How to Choose the Right Weights for Your Qualification

In the past month, we have seen more and more qualifications with individual weights. As an athlete, you need to decide what weight to use in order to achieve your maximum score. Some of you already know, finding the perfect weight is hard and takes time.

Most of us CrossFit lovers use the ‘trial and error’ method for these workouts, repeating it two, three, or even more times, only to sometimes find out that the weight we chose in the first round was the perfect one. As we said, it takes a great deal of time. And repetitions.

In the following, we want to give you some guidance on how to save yourself time, trouble and pain for these WODs. We have some great tricks up our sleeves to make sure you’ll get the best results with your very first try (or, at least get very close).

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Workout 16.1

As an example to introduce you to our bag of tricks, we want to use the qualification workout 16.1 of ‘The Athlete Games.’

  • You will perform 5 burpees over bar every minute as a buy-in.
  • You will then continue with front squats. One in the first minute (timer: 00:00:00-00:00:59), two in the second minute (timer: 00:01:00-00:01:59) and so on until you cannot complete the respective amount of repetitions of the minute you’re in. You’re done with the workout then (e.g. in minute 12 you only complete 11 front squat – these reps will count towards your total but you cannot continue with the workout anymore).

Score is total weight lifted (weight x repetitions) – every repetition counts!

(Taken from the official ‘The Athletes Games’ website)

The first thing you need to ask yourself is how fast you can repeat these five burpees (Remember: don’t calculate with max speed possible but with the speed that is comfortable and allows you to repeat the Burpees without becoming sloppy.)

Timeslot

  • Take that 1-minute time cap minus the time for your 5 burpees over the bar and you will have your timeslot for your rounds.

Let’s say you can do 5 Burpees over the bar in 10 seconds, your timeslot will then be 50 seconds.

Weight

  • Take 50 percent of your 1 max rep front squats (if you don’t know that number, you need to test it out) and do an EMOM for 5 minutes with 10 reps front squats with that 50 percent.

The goal for this EMOM is to stay in a time certain time cap. The time cap is 50 percent of your timeslot. In our example, it’s 25 seconds (50 seconds x 0.5).

If you can stay exactly on that 25-second time cap for the entire EMOM you have already found the right weight for your first try of 16.1. Most athletes will be either faster or slower rather than exactly on point. Therefore, the weight needs to be adjusted.

  • Take the time you needed for the 10 reps in your fourth and fifth round of the EMOM, then add them and afterward divide the result by 2.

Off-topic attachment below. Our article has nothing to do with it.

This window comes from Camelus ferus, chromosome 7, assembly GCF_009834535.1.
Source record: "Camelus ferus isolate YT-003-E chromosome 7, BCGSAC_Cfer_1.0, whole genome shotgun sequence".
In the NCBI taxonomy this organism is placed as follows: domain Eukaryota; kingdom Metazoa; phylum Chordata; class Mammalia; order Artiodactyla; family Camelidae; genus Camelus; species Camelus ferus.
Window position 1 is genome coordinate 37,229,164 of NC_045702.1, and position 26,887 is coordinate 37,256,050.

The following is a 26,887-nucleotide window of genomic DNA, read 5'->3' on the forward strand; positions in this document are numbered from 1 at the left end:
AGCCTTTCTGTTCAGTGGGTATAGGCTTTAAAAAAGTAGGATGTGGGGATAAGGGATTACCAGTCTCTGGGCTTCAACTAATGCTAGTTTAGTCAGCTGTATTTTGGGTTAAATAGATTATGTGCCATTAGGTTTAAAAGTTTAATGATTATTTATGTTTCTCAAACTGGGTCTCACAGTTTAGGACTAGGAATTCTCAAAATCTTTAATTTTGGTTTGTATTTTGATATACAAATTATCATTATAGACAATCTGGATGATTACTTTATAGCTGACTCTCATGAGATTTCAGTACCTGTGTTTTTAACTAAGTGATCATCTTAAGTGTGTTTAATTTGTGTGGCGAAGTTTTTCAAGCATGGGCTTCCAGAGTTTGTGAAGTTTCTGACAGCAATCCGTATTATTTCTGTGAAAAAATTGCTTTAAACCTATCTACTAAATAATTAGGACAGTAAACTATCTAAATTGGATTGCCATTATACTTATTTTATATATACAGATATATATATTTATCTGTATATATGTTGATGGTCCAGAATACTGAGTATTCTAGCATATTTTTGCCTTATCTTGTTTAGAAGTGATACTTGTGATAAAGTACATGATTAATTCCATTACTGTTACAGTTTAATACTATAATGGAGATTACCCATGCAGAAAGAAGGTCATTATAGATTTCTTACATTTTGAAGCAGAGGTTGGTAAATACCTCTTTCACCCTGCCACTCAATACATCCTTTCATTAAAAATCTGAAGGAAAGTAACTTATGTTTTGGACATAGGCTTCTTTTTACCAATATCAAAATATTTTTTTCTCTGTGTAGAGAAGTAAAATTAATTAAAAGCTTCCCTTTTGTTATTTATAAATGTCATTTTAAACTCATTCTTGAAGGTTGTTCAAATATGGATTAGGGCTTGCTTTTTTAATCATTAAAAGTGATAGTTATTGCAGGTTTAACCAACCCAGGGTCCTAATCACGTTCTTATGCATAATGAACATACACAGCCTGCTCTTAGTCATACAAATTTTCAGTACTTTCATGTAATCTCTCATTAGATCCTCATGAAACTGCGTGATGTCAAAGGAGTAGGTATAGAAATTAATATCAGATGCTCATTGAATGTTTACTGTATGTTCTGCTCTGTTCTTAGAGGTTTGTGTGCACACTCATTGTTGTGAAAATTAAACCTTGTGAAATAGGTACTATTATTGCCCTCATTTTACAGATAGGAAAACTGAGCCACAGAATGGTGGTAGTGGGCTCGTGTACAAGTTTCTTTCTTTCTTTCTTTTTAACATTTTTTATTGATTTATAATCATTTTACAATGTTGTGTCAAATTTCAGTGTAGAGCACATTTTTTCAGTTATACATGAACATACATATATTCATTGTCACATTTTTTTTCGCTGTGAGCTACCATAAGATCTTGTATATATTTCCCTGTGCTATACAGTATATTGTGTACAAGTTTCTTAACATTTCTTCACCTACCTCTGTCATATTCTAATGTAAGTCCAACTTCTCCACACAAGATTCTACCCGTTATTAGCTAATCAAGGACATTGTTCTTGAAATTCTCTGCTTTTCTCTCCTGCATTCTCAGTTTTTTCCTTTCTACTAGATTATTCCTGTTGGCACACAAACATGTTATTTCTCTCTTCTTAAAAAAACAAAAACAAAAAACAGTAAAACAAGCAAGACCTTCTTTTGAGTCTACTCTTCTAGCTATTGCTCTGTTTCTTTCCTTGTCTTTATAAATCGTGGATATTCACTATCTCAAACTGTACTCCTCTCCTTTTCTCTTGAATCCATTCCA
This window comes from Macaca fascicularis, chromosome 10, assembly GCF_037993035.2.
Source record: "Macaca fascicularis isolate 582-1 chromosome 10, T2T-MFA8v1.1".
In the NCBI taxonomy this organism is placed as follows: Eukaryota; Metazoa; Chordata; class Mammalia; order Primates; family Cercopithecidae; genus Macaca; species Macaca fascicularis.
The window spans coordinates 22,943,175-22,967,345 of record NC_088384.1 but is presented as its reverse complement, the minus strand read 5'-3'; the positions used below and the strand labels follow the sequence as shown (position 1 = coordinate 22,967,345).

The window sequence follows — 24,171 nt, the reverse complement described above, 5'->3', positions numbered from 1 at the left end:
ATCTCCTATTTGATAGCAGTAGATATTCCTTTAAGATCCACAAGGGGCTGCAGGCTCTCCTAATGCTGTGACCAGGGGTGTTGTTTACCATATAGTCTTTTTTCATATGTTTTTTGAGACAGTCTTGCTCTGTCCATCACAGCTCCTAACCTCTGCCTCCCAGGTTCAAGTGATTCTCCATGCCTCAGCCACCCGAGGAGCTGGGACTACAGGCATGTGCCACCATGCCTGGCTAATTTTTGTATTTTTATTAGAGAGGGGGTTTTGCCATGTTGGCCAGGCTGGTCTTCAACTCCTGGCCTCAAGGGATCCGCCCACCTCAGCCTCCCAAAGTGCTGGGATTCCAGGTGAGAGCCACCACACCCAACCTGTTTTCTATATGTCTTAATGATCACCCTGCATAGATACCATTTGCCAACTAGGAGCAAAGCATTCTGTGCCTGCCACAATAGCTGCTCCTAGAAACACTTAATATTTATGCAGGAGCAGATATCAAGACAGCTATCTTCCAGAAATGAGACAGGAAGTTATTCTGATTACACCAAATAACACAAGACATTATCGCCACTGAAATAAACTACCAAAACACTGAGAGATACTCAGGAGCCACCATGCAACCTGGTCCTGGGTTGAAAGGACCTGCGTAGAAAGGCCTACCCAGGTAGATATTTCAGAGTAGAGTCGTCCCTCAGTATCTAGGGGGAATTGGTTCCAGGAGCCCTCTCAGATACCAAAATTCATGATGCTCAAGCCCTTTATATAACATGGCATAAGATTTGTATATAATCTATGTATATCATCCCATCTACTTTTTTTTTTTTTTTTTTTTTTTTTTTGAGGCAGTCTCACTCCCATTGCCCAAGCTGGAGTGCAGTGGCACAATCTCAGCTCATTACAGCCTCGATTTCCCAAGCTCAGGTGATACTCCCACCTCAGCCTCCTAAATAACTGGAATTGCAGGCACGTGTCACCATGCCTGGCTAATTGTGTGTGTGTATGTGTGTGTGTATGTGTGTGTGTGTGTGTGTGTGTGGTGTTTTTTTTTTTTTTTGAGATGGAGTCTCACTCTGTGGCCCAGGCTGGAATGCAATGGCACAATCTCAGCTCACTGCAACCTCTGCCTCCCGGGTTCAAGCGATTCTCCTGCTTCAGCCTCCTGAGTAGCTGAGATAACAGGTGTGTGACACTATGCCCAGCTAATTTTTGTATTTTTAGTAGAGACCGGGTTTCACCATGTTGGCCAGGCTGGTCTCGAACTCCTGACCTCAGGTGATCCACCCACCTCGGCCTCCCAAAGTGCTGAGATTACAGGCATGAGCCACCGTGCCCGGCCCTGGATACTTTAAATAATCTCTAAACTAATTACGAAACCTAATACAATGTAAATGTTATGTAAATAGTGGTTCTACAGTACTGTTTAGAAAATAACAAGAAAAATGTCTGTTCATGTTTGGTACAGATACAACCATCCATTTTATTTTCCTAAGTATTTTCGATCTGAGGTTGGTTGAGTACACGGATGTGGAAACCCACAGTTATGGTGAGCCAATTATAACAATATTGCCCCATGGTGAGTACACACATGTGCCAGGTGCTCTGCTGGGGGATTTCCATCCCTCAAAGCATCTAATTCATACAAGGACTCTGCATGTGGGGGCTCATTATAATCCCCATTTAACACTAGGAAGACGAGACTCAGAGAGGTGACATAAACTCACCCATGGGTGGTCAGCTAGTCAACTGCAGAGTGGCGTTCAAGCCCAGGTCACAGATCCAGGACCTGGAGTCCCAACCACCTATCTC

• Take the outcome of that and subtract your timeslot (in our example 25).
  • The result tells you the amount of seconds you’d need more or less than the set goal of your timeslot. For each second more or less, you need to reduce or increase the weight by 2 percent of your 1 rep max.

Sounds complicated? Yes! But it’s better than going through the whole WOD 3 times!

Let’s break it down:

Say, your 1 max rep front squat is a 100 kg. So, if you do the EMOM with 50 kg and can’t keep your pace for all 5 rounds at 25 seconds, going down to 30 seconds in your 4th round and then 32 seconds in your last round, you’ll get:

30 + 32 = 62   (4th Round + 5th round)

62 / 2 = 31

31 – 25 = 6

6 x 2 % = 12 %

12 % – 50 % = -38 %

The result of this calculation ‘-38 %’ would make the ideal weight for my workout 38 kg. So, this is the best guess for your first try but don’t go too light for the squats. In the end, time is as much of a factor as condition – always keep your eyes on it! Once you get into the 12th round, you won’t get to have a lot of rest for your legs.

  • Your goal should be to complete at least 14 rounds with the weight you have calculated beforehand in the way we’ve shown you above.
  • Everything over 17 rounds means you’ll need to add weight the same way that you add time for your squats if you can’t meet your set mark (e.g. the 25-second mark above).

Male athletes aim for:

Beginner: 2000kg-4500kg

Advanced: 4500-6500kg

Elite: >6500kg

 

Female athletes aim for:

Beginner: 1000kg-3000kg

Advanced: 3000-4500kg

Elite: >4500kg

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As a last small tip: If you are not just going for the highest personal score but also for a good ranking, you might want to choose an “uncommon” weight. Most Athletes will just have 1.25 kg plates available as the smallest adjustment. Fractional Plates can make a difference especially for these WODs, as 500 Grams will get you above every athlete with “the same weight” (you will not feel that 0.5 kg) and complete the same reps!

 

One more thing to remember: Work Hard, Play Hard.

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About The Author

Jan-Hendrik Gaertner: Head of CAPITAL SPORTS. 32 years old, born in Hamburg, Germany. Former professional Judoka and Soccer player. I started to get interested into Fitness Training at a young age and tried many different kinds of Training methods. In 2012, I got in contact with Crossfit for the first time and immediately became addicted. My passion for this particular sport made me decide to found a Brand for Training Equipment with high quality, ...

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